Welcome to episode 1 of Radio überlin! For our first ever radio show, Zoë and I sat down to shoot the shit about Felix da Housecat being turned away from Berghain and taking it no so well, as well as the line-up of the first ever Lollapalooza Berlin. We also answered a reader’s question about making the big move from California to Berlin, and played tracks by Iggy Pop, Beam Up, Losers, Phia, Jamaica Suk and Alec Empire. Tune into Berlin Radio International every Thursday evening from 8:30pm to hear more!
Berliners may be a lot of things, but no one really thinks of them as sexy. They aren’t as suave as Parisians, as charming as *ahem!* the Brits, and their typical demeanour is about as far from Latin flair as it’s possible to get. Having said that, we just can’t help but feel an unwavering attraction to this city’s inhabitants, one that emanates from our groinal regions. The natives, and especially the people that moved here, have grown accustomed to lost weekends, lost inhibitions and a healthy disregard for the prudishness that keeps the rest of Northern European in its metaphorical chastity belt. Allow us to take our key, slip it into the lock, and liberate our steamiest Berlin crushes.
Marlene Dietrich The Schöneberg sexpot was bisexual back before everyone and their mum was. That means both us überliners can fantasise about putting the blue in the Blue Angel, conducting A Foreign Affair, and being the flaming torch burning up between her lips.
Daniel Brühl Barcelona-born Brühl gives his sometime home a much-needed injection of Spanish spice. When nibbling on chorizo at his Kreuzberg tapas bar, we’ve caught ourselves daydreaming about sinking our teeth into a sausage more substantial. His penis.
Merkel If power is the ultimate aphrodisiac, then who could be hotter than the world’s most powerful woman? As breast feeding courts controversy, she has Europe clutched to her ample bosom, threatening to withdraw the nip-nip when our thirsty continental cousins desire it the most. The big tease.
Peaches What can we say about the Mistress of Merkins that she hasn’t said already? Go on love, fuck the pain away.
The Hoff He’s been looking for freedom, and – if you sneak a glimpse at his stonewashed jeans – he’s been looking so long. The symbolic saviour of Cold War Berlin still has us entranced, swimming in his aqua blue eyes. Just as our predecessors longed to escape the grey concrete of the DDR, we want to break out and run slow motion through the knee-height shrubbery of his chest hair, down to the shoreline of his swelling love. Now where did we leave our red bathing suits?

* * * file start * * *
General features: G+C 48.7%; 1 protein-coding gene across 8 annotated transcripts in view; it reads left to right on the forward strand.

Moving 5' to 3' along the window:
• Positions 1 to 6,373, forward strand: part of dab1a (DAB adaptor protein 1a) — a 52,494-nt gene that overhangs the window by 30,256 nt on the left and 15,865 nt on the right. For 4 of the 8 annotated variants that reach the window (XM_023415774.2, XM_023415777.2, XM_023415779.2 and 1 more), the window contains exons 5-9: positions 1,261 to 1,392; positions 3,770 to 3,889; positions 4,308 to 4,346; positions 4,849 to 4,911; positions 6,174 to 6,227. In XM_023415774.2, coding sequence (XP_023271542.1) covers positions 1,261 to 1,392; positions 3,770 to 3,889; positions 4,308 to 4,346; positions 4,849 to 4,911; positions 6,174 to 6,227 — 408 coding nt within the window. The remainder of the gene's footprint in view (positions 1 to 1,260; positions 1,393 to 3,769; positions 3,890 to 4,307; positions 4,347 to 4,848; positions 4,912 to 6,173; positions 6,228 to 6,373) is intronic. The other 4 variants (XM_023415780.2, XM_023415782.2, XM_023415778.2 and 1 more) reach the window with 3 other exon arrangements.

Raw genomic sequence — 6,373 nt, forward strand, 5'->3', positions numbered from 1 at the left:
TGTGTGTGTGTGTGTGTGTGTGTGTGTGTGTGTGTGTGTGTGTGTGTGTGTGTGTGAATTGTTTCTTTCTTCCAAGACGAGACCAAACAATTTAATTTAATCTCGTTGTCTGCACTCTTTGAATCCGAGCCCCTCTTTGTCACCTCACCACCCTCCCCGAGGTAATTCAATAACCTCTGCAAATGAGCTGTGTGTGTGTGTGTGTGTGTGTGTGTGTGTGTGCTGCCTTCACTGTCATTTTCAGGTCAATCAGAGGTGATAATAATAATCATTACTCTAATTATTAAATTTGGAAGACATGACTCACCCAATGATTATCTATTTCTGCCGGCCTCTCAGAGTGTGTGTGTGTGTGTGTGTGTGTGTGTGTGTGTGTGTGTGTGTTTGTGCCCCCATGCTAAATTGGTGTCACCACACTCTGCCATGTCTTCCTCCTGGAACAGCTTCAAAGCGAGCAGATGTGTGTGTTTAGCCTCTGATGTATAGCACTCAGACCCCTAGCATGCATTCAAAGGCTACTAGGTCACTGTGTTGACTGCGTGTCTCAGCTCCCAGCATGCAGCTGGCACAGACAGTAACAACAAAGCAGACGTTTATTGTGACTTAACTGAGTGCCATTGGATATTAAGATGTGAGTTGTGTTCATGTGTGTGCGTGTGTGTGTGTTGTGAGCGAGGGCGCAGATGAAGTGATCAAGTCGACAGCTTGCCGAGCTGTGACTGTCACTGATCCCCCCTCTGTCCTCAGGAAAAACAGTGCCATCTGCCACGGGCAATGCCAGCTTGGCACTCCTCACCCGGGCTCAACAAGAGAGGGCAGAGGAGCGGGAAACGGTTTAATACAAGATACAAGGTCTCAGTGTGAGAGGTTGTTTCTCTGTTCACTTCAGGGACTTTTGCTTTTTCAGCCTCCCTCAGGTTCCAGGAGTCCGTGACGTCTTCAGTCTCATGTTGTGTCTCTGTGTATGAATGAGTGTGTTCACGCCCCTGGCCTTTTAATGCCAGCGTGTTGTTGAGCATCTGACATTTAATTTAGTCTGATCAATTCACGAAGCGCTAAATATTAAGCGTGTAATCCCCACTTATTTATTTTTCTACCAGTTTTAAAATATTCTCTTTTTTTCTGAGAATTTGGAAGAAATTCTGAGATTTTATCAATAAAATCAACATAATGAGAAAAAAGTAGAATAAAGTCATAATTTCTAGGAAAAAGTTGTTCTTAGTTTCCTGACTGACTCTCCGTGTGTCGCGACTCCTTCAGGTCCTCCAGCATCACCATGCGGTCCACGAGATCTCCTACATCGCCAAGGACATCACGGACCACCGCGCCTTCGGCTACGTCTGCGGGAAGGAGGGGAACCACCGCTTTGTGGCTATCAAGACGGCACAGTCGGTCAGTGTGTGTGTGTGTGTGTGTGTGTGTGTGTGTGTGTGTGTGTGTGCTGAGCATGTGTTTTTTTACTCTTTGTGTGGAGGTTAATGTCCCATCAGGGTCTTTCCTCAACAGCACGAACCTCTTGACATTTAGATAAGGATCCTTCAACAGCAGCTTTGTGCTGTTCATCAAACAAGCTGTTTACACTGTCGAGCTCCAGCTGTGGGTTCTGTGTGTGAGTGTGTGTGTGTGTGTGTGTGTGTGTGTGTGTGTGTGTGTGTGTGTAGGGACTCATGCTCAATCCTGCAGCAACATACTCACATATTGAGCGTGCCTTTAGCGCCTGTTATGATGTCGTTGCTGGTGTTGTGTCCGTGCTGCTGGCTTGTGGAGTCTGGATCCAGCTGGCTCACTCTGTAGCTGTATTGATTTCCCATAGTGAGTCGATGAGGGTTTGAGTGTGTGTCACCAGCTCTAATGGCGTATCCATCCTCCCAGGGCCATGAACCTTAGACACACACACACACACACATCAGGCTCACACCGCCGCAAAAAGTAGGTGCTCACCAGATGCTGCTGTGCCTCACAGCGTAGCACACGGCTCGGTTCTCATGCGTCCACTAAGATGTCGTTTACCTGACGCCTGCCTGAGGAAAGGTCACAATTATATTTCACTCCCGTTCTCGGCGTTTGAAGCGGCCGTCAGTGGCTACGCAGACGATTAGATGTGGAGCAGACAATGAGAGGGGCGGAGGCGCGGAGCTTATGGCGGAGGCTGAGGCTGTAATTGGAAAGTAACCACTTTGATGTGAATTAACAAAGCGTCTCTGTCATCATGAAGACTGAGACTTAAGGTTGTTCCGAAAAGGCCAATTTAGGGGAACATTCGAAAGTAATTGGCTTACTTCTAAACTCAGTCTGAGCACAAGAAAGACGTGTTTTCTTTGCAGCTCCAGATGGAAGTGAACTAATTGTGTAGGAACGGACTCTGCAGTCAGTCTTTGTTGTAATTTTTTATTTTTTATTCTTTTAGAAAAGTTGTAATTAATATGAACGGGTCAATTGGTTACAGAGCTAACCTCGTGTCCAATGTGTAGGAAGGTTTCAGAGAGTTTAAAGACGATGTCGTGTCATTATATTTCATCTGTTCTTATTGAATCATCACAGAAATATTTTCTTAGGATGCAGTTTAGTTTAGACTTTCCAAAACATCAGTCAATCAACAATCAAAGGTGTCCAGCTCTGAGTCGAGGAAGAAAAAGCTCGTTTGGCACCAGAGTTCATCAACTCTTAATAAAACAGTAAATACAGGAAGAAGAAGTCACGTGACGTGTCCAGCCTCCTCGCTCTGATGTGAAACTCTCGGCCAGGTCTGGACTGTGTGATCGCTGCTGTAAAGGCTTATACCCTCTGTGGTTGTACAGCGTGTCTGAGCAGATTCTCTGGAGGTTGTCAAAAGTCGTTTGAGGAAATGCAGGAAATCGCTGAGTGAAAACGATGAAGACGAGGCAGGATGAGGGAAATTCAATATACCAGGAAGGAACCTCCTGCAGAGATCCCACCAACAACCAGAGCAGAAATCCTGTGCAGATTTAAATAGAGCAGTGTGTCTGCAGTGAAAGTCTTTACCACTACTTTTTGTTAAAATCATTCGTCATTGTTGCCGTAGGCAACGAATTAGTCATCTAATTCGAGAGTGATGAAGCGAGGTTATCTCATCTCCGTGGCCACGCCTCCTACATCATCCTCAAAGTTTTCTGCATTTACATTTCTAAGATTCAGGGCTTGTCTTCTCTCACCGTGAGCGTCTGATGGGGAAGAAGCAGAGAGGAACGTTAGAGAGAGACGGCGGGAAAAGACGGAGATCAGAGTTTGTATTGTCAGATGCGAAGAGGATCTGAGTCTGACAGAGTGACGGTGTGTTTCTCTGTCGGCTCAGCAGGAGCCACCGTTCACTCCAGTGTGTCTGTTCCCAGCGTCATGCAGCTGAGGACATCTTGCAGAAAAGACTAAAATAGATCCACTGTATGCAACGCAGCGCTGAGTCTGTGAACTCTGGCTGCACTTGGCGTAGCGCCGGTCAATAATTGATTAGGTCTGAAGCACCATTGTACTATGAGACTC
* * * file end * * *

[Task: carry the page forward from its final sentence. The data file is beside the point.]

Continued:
Alec Empire Our hearts have been fire-bombed, and Empire lit the fuse. The rarely-shirted, skinny-pantsed prince of digital hardcore has been confusing us sexually since our formative years. And his refusal to age even remotely means that, somewhere deep in our nethers, a teenage riot is always raging.
Dominic Monaghan Although overlooked in our Lord of the Rings fan fiction, we’ve still got eyes for little Merry Brandybuck. Born in Berlin, Monaghan grew up in Stockport, England – which is where he picked up that sexy Northern accent ???? – before pulling on those irresistible fuzzy feet and becoming one-half of everyone’s second-favourite Hobbit coupling. Let’s roll up some Halfling’s Leaf and just see what happens…
Lola Hey, where you running to baby? Those collars and cuffs match, firecrotch? Wanna show me what you got in those parachute pants? Hey baby! ….Baby?
Iggy and Dave These two come as a couple, just like they used to when they lived here. Pop and Bowie certainly made sweet music together in their Schöneberg apartment, and rumour has it that their knob-twiddling didn’t stop at the mixing desk. Just imagine being rubbed up and down Iggy’s washboard stomach, then hung out to dry on the rail-thin White Duke.
Atari Teenage Riot are back! The kings and queen of digital hardcore have dropped their new album today, so we thought we’d celebrate a band that is keeping the spirit of rave era Berlin alive – the only overtly political musicians we knowingly listen to. Buy Reset as a limited-edition bundle on the Hellish Vortex store, and check out the video for “J1M1″ right here. And below that, read an interview with bandleader Alec Empire, conducted just before the release of their last album Is This Hyperreal back in 2011. Restart the riot!
May 1st 1999: Atari Teenage Riot are arrested for “inciting violence” after an open-air performance at an anti-NATO demonstration leads to clashes with the police.